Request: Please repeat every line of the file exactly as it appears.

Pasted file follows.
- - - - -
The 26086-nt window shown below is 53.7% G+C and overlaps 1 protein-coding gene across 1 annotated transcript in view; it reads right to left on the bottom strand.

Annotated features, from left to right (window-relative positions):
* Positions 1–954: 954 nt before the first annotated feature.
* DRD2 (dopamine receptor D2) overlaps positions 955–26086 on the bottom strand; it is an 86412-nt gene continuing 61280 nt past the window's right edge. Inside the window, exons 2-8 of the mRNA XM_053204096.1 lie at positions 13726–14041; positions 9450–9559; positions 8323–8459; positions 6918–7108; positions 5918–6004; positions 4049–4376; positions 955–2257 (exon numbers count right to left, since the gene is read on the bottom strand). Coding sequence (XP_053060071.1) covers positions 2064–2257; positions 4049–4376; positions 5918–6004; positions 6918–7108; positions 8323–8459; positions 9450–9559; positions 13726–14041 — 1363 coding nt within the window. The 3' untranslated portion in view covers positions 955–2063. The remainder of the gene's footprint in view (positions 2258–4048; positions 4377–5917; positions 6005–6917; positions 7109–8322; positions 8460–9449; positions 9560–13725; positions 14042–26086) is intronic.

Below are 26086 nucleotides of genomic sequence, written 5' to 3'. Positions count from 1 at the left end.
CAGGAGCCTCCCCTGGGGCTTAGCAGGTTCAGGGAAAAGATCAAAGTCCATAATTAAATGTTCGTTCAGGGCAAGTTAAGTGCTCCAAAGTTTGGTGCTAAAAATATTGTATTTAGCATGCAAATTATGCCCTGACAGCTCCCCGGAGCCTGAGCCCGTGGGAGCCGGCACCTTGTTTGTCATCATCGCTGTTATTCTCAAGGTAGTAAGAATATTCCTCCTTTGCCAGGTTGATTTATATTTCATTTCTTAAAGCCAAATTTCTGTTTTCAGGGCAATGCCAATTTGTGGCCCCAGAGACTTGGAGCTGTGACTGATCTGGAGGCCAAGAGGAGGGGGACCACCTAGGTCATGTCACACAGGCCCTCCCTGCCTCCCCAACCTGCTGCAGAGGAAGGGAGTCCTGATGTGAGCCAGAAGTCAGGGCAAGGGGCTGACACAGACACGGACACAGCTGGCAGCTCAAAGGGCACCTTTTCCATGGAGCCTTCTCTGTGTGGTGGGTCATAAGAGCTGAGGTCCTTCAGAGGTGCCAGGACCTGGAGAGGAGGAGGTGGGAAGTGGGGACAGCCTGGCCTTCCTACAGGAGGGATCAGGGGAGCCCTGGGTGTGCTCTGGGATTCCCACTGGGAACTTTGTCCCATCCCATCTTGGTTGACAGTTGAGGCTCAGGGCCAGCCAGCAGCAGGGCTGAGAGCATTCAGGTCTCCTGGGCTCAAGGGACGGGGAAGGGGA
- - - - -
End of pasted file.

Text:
The 26086-nt window shown below is 53.7% G+C and overlaps 1 protein-coding gene across 1 annotated transcript in view; it reads right to left on the bottom strand.

Annotated features, from left to right (window-relative positions):
* Positions 1–954: 954 nt before the first annotated feature.
* DRD2 (dopamine receptor D2) overlaps positions 955–26086 on the bottom strand; it is an 86412-nt gene continuing 61280 nt past the window's right edge. Inside the window, exons 2-8 of the mRNA XM_053204096.1 lie at positions 13726–14041; positions 9450–9559; positions 8323–8459; positions 6918–7108; positions 5918–6004; positions 4049–4376; positions 955–2257 (exon numbers count right to left, since the gene is read on the bottom strand). Coding sequence (XP_053060071.1) covers positions 2064–2257; positions 4049–4376; positions 5918–6004; positions 6918–7108; positions 8323–8459; positions 9450–9559; positions 13726–14041 — 1363 coding nt within the window. The 3' untranslated portion in view covers positions 955–2063. The remainder of the gene's footprint in view (positions 2258–4048; positions 4377–5917; positions 6005–6917; positions 7109–8322; positions 8460–9449; positions 9560–13725; positions 14042–26086) is intronic.

Below are 26086 nucleotides of genomic sequence, written 5' to 3'. Positions count from 1 at the left end.
CAGGAGCCTCCCCTGGGGCTTAGCAGGTTCAGGGAAAAGATCAAAGTCCATAATTAAATGTTCGTTCAGGGCAAGTTAAGTGCTCCAAAGTTTGGTGCTAAAAATATTGTATTTAGCATGCAAATTATGCCCTGACAGCTCCCCGGAGCCTGAGCCCGTGGGAGCCGGCACCTTGTTTGTCATCATCGCTGTTATTCTCAAGGTAGTAAGAATATTCCTCCTTTGCCAGGTTGATTTATATTTCATTTCTTAAAGCCAAATTTCTGTTTTCAGGGCAATGCCAATTTGTGGCCCCAGAGACTTGGAGCTGTGACTGATCTGGAGGCCAAGAGGAGGGGGACCACCTAGGTCATGTCACACAGGCCCTCCCTGCCTCCCCAACCTGCTGCAGAGGAAGGGAGTCCTGATGTGAGCCAGAAGTCAGGGCAAGGGGCTGACACAGACACGGACACAGCTGGCAGCTCAAAGGGCACCTTTTCCATGGAGCCTTCTCTGTGTGGTGGGTCATAAGAGCTGAGGTCCTTCAGAGGTGCCAGGACCTGGAGAGGAGGAGGTGGGAAGTGGGGACAGCCTGGCCTTCCTACAGGAGGGATCAGGGGAGCCCTGGGTGTGCTCTGGGATTCCCACTGGGAACTTTGTCCCATCCCATCTTGGTTGACAGTTGAGGCTCAGGGCCAGCCAGCAGCAGGGCTGAGAGCATTCAGGTCTCCTGGGCTCAAGGGACGGGGAAGGGGA